Kamen envisioned big stars in a small medium, the Internet - shot on DV, animated in Macromedia Flash and composited in Apple Shake says Unplugged founder Richard D'Alessio, who is also a live action director working for @radical. "This meant the entire project could be done on off-the-shelf consumer products," D'Alessio says, "on PCs and Macs." Kamen showed his people the original Seinfeld/Superman Amex spot from the 1990s, featuring lush Hollywood animation, and asked if it could be done in Flash. D'Alessio and company analyzed the old spot, agreed they could do it, and took it one step further, developing drawings from illustrator Curt Swan's retro, old-school Superman work. "We knew that style would translate really well to Flash because it has an illustrative quality to it; it's very flat and iconic and graphic. We knew if we added lighting, which they did at Outpost, that we could create an interesting illusion that you had this character here that really felt like he stepped off the comic book page."

To prove their concept, Unplugged provided the client with an animated test based on footage of Seinfeld adlibbing humorously with an off-camera Levinson. Using Flash and their libraries of expressions and gestures, "we delivered a minute of animation to them in two days. When they saw that we could do that they were like, 'You gotta be kidding me.'"

Working out of Outpost Digital in New York, freelance producer Gary Streiner called on his past experience with Ogilvy, Seinfeld and Superman on the original commercial production. One initial challenge the Webisodes posed for Streiner was to get DC Comics and Warner Bros. (which has been the historical - and traditional - Superman animator) to allow a band of low-budget outsiders, working in Flash no less, to animate the venerable Superman character. Streiner recalls one crucial meeting the @ crew had with DC and Warners in which those who would animate, edit and composite the new Webisodes explained that they'd be working in three different cities: "It was like the new young Turks and the old established dynasty, but I think they appreciated a young team that could say, 'Bring it on - we don't care how high profile it is!'"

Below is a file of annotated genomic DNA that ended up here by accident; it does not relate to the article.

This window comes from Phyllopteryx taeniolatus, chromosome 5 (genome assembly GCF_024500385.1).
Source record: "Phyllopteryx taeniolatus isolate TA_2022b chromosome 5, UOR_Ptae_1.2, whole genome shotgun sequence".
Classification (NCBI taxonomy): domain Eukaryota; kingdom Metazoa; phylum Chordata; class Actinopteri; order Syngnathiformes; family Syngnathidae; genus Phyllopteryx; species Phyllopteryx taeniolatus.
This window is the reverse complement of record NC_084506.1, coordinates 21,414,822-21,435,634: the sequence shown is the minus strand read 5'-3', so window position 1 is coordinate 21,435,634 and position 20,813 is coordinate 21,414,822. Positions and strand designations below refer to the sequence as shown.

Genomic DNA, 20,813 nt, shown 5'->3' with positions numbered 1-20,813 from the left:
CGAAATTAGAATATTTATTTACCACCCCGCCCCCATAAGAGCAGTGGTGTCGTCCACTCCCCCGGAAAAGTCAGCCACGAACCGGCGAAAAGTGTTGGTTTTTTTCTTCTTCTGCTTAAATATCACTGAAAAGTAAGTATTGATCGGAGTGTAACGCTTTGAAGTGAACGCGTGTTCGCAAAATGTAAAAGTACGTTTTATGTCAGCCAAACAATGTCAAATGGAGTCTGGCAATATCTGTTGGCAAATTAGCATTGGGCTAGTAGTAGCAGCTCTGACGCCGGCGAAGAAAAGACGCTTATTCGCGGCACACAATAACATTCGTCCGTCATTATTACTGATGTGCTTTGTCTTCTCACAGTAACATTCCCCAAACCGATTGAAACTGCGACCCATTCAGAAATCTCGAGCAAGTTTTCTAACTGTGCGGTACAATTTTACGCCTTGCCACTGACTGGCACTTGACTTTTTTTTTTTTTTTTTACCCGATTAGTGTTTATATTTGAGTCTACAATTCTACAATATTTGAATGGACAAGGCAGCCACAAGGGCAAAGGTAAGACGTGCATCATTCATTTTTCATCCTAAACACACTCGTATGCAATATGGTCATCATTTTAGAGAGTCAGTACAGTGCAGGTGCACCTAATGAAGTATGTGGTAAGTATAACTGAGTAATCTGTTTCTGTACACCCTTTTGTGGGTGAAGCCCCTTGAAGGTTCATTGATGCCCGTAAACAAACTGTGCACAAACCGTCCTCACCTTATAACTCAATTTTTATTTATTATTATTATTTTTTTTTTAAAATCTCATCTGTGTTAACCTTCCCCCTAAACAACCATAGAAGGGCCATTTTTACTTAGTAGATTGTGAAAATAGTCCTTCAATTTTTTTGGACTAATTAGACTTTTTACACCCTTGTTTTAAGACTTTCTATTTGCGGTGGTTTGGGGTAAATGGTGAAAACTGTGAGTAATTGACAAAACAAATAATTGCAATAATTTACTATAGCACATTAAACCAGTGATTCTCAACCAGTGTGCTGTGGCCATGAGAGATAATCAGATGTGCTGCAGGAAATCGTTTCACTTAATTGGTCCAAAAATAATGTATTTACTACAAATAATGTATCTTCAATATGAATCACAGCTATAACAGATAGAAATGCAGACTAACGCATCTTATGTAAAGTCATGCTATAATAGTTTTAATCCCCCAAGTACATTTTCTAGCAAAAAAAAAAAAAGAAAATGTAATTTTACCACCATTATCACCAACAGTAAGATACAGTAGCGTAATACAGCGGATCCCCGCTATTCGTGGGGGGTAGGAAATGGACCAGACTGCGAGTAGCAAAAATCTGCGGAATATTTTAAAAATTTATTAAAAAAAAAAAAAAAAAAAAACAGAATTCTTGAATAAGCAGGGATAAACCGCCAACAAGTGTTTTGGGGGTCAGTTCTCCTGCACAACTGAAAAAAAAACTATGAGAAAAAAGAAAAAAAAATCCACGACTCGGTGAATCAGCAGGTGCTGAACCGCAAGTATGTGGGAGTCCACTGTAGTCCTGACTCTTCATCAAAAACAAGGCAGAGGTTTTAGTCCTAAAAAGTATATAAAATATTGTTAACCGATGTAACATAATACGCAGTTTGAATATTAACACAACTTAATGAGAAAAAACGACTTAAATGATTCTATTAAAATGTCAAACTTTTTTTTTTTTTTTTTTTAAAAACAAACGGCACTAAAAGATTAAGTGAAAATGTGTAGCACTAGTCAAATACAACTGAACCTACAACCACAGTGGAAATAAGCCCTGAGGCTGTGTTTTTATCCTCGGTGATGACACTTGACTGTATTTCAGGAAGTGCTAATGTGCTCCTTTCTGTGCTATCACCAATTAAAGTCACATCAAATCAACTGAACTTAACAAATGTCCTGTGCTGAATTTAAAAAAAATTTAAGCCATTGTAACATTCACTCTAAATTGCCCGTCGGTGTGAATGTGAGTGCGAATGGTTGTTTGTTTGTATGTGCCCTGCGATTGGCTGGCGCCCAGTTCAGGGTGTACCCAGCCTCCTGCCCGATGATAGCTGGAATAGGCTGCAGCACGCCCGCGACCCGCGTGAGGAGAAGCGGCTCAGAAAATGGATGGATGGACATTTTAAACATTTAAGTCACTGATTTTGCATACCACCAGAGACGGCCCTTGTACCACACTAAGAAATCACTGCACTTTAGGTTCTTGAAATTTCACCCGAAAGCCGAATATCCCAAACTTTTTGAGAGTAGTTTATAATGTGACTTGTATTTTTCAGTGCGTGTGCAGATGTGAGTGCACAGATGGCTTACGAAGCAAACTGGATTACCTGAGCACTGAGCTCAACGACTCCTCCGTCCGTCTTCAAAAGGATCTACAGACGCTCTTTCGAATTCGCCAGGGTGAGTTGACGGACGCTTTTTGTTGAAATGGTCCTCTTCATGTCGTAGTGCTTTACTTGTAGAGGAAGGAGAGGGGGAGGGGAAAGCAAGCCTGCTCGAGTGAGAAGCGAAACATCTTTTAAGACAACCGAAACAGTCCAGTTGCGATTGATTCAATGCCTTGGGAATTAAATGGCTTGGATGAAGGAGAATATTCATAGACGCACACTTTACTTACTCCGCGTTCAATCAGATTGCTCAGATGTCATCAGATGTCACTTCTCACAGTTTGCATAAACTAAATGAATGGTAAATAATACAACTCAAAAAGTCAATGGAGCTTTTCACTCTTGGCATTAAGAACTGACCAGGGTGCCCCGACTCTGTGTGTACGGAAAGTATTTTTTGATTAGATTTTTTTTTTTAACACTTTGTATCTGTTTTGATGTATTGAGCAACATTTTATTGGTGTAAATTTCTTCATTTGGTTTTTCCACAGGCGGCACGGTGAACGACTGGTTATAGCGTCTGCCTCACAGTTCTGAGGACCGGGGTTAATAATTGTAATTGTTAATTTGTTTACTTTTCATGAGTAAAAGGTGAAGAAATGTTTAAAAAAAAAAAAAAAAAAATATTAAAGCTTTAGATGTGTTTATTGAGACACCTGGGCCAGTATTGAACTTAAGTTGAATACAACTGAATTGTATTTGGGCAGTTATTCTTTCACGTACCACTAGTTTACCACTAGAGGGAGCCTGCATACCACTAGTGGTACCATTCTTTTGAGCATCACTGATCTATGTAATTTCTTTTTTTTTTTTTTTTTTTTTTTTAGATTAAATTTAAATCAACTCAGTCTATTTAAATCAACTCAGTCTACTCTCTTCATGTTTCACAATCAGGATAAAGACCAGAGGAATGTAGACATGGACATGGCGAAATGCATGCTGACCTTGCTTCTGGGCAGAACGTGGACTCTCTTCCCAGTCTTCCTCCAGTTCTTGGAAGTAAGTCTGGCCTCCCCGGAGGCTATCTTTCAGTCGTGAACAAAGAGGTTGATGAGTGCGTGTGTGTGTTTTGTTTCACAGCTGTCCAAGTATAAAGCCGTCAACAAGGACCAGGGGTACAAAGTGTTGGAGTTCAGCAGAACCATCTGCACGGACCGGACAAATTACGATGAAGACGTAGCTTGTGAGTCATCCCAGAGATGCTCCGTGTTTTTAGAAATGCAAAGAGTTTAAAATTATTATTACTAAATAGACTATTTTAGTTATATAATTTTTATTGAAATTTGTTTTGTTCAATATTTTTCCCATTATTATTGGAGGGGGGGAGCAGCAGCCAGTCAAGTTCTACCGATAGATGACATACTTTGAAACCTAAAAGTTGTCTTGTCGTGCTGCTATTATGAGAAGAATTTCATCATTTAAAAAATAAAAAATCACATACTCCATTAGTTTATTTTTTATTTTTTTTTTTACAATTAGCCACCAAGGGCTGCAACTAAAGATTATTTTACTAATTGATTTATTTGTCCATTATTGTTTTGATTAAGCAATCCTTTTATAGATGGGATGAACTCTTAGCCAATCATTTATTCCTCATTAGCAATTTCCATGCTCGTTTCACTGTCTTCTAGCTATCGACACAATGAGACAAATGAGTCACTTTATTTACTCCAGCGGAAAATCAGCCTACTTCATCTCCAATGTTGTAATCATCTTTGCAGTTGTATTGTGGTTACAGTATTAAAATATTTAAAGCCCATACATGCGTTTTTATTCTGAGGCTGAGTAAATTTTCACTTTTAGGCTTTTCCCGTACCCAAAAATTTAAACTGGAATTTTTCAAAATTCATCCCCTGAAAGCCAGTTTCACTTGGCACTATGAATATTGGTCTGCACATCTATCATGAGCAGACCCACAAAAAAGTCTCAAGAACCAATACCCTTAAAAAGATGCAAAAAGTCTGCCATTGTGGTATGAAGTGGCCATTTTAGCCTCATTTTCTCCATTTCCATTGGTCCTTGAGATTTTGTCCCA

Composites were via Shake and Alias.
"We've always been faced with jobs that are pretty high end but don't have budget," adds @'s CTO Evan Schechtman, "and we've always had to find creative ways to get the job done at the same quality but using nontraditional steps to get there." Schechtman also oversees post activities at Outpost Digital. Tricia Cook, an Avid editor with credits on many Coen Brothers films, took up Apple Final Cut Pro for the first time on Seinfeld and Superman. Cutting with animation was new to Cook as well as using FCP. With Outpost Digital's Jon Schwartz as her assistant editor, Cook worked in DV resolution. Her selects were later upsampled to 4:2:2 in online. Schwartz also handled the many approvals - required by everybody from Seinfeld to the client to DC Comics - through a secure site he managed.


For all the serious attention given to Superman's look, the Adventures of crew, particularly the animators, got away with imparting a whole new demeanor to the Man of Steel. This Superman (who loves Broadway musicals and dislikes The Green Lantern) often evinces subtle, non-superhero expressions while he goofs off, sometimes baring his soul, sometimes sparring with Jerry.